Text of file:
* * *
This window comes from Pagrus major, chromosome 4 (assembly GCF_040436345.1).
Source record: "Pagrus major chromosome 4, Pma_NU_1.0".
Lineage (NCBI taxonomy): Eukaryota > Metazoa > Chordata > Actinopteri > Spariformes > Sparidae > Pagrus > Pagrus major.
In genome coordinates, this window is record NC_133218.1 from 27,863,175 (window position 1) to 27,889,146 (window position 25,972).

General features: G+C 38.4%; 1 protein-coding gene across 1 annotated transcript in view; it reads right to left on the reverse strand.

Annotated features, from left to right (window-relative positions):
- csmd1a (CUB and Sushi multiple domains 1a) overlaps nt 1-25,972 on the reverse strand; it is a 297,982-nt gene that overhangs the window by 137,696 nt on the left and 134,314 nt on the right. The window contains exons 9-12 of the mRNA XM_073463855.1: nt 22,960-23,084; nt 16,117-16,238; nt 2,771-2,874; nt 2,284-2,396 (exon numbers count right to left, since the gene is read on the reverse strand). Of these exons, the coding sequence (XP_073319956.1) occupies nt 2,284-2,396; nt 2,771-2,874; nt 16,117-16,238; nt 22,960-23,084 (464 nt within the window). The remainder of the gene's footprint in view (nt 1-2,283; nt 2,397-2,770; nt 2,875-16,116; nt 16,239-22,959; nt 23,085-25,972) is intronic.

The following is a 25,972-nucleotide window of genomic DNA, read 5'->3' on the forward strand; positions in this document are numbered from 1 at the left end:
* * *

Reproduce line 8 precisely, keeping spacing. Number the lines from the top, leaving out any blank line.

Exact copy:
The following is a 25,972-nucleotide window of genomic DNA, read 5'->3' on the forward strand; positions in this document are numbered from 1 at the left end: